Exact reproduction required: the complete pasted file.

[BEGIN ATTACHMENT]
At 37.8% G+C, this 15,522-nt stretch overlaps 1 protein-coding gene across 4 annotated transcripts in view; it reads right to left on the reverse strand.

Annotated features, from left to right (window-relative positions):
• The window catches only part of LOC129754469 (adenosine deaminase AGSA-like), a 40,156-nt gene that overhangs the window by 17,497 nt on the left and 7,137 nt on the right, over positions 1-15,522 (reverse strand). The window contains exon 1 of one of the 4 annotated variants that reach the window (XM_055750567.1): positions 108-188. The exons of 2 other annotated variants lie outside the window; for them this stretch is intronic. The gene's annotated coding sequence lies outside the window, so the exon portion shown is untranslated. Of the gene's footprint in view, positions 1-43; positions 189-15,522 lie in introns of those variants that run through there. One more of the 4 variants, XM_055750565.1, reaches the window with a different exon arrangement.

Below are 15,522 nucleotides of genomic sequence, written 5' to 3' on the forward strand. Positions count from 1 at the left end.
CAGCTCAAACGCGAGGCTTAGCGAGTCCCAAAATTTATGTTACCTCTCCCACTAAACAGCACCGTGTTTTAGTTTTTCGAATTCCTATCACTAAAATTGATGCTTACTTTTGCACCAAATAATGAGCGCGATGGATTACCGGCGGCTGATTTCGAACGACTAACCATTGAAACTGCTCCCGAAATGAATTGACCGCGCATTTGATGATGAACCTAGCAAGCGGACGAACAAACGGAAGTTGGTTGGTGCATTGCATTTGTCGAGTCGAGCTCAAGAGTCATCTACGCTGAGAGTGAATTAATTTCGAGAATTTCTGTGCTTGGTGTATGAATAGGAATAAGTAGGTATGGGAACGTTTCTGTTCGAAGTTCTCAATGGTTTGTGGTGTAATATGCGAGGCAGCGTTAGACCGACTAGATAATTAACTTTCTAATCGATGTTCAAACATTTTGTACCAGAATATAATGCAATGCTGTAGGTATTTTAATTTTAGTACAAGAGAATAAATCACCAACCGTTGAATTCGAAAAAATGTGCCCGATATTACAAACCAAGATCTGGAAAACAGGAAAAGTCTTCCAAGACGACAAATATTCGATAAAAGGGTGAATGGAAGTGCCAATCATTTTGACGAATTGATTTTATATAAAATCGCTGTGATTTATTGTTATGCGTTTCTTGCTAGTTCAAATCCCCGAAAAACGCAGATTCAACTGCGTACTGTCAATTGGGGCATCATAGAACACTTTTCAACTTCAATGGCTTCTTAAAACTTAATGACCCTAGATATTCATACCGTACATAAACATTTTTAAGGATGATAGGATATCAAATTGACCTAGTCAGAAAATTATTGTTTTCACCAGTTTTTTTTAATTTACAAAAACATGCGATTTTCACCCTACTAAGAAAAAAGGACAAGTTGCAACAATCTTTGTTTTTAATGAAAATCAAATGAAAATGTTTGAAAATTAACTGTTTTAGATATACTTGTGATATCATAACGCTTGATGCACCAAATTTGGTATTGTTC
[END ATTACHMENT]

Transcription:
At 37.8% G+C, this 15,522-nt stretch overlaps 1 protein-coding gene across 4 annotated transcripts in view; it reads right to left on the reverse strand.

Annotated features, from left to right (window-relative positions):
• The window catches only part of LOC129754469 (adenosine deaminase AGSA-like), a 40,156-nt gene that overhangs the window by 17,497 nt on the left and 7,137 nt on the right, over positions 1-15,522 (reverse strand). The window contains exon 1 of one of the 4 annotated variants that reach the window (XM_055750567.1): positions 108-188. The exons of 2 other annotated variants lie outside the window; for them this stretch is intronic. The gene's annotated coding sequence lies outside the window, so the exon portion shown is untranslated. Of the gene's footprint in view, positions 1-43; positions 189-15,522 lie in introns of those variants that run through there. One more of the 4 variants, XM_055750565.1, reaches the window with a different exon arrangement.

Below are 15,522 nucleotides of genomic sequence, written 5' to 3' on the forward strand. Positions count from 1 at the left end.
CAGCTCAAACGCGAGGCTTAGCGAGTCCCAAAATTTATGTTACCTCTCCCACTAAACAGCACCGTGTTTTAGTTTTTCGAATTCCTATCACTAAAATTGATGCTTACTTTTGCACCAAATAATGAGCGCGATGGATTACCGGCGGCTGATTTCGAACGACTAACCATTGAAACTGCTCCCGAAATGAATTGACCGCGCATTTGATGATGAACCTAGCAAGCGGACGAACAAACGGAAGTTGGTTGGTGCATTGCATTTGTCGAGTCGAGCTCAAGAGTCATCTACGCTGAGAGTGAATTAATTTCGAGAATTTCTGTGCTTGGTGTATGAATAGGAATAAGTAGGTATGGGAACGTTTCTGTTCGAAGTTCTCAATGGTTTGTGGTGTAATATGCGAGGCAGCGTTAGACCGACTAGATAATTAACTTTCTAATCGATGTTCAAACATTTTGTACCAGAATATAATGCAATGCTGTAGGTATTTTAATTTTAGTACAAGAGAATAAATCACCAACCGTTGAATTCGAAAAAATGTGCCCGATATTACAAACCAAGATCTGGAAAACAGGAAAAGTCTTCCAAGACGACAAATATTCGATAAAAGGGTGAATGGAAGTGCCAATCATTTTGACGAATTGATTTTATATAAAATCGCTGTGATTTATTGTTATGCGTTTCTTGCTAGTTCAAATCCCCGAAAAACGCAGATTCAACTGCGTACTGTCAATTGGGGCATCATAGAACACTTTTCAACTTCAATGGCTTCTTAAAACTTAATGACCCTAGATATTCATACCGTACATAAACATTTTTAAGGATGATAGGATATCAAATTGACCTAGTCAGAAAATTATTGTTTTCACCAGTTTTTTTTAATTTACAAAAACATGCGATTTTCACCCTACTAAGAAAAAAGGACAAGTTGCAACAATCTTTGTTTTTAATGAAAATCAAATGAAAATGTTTGAAAATTAACTGTTTTAGATATACTTGTGATATCATAACGCTTGATGCACCAAATTTGGTATTGTTC